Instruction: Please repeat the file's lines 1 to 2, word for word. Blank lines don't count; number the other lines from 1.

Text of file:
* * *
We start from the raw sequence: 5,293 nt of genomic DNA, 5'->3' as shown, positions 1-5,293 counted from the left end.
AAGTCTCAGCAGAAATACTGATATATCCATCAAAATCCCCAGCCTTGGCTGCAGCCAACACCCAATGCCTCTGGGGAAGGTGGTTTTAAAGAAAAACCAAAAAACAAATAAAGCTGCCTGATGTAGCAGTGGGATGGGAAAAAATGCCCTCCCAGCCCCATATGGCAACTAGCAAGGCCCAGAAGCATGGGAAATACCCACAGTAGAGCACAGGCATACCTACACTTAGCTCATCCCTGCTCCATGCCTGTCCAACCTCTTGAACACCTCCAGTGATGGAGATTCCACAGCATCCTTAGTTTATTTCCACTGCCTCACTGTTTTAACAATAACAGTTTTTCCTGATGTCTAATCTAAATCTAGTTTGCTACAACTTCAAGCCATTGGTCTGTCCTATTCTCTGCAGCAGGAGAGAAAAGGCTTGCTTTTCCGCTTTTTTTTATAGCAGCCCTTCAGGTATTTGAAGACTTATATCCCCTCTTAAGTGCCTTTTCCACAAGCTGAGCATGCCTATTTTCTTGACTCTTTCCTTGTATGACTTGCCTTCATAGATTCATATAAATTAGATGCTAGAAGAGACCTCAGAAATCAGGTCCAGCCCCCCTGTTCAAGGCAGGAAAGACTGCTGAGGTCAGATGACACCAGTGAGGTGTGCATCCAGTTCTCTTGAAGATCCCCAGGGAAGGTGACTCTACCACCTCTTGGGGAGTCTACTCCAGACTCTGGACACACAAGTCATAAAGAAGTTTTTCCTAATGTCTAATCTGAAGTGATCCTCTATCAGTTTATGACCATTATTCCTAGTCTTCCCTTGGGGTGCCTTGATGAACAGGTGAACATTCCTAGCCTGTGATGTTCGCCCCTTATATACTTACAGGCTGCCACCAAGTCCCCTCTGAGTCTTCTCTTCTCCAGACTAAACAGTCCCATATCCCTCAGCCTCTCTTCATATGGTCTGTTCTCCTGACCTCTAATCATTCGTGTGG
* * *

We start from the raw sequence: 5,293 nt of genomic DNA, 5'->3' as shown, positions 1-5,293 counted from the left end.
AAGTCTCAGCAGAAATACTGATATATCCATCAAAATCCCCAGCCTTGGCTGCAGCCAACACCCAATGCCTCTGGGGAAGGTGGTTTTAAAGAAAAACCAAAAAACAAATAAAGCTGCCTGATGTAGCAGTGGGATGGGAAAAAATGCCCTCCCAGCCCCATATGGCAACTAGCAAGGCCCAGAAGCATGGGAAATACCCACAGTAGAGCACAGGCATACCTACACTTAGCTCATCCCTGCTCCATGCCTGTCCAACCTCTTGAACACCTCCAGTGATGGAGATTCCACAGCATCCTTAGTTTATTTCCACTGCCTCACTGTTTTAACAATAACAGTTTTTCCTGATGTCTAATCTAAATCTAGTTTGCTACAACTTCAAGCCATTGGTCTGTCCTATTCTCTGCAGCAGGAGAGAAAAGGCTTGCTTTTCCGCTTTTTTTTATAGCAGCCCTTCAGGTATTTGAAGACTTATATCCCCTCTTAAGTGCCTTTTCCACAAGCTGAGCATGCCTATTTTCTTGACTCTTTCCTTGTATGACTTGCCTTCATAGATTCATATAAATTAGATGCTAGAAGAGACCTCAGAAATCAGGTCCAGCCCCCCTGTTCAAGGCAGGAAAGACTGCTGAGGTCAGATGACACCAGTGAGGTGTGCATCCAGTTCTCTTGAAGATCCCCAGGGAAGGTGACTCTACCACCTCTTGGGGAGTCTACTCCAGACTCTGGACACACAAGTCATAAAGAAGTTTTTCCTAATGTCTAATCTGAAGTGATCCTCTATCAGTTTATGACCATTATTCCTAGTCTTCCCTTGGGGTGCCTTGATGAACAGGTGAACATTCCTAGCCTGTGATGTTCGCCCCTTATATACTTACAGGCTGCCACCAAGTCCCCTCTGAGTCTTCTCTTCTCCAGACTAAACAGTCCCATATCCCTCAGCCTCTCTTCATATGGTCTGTTCTCCTGACCTCTAATCATTCGTGTGG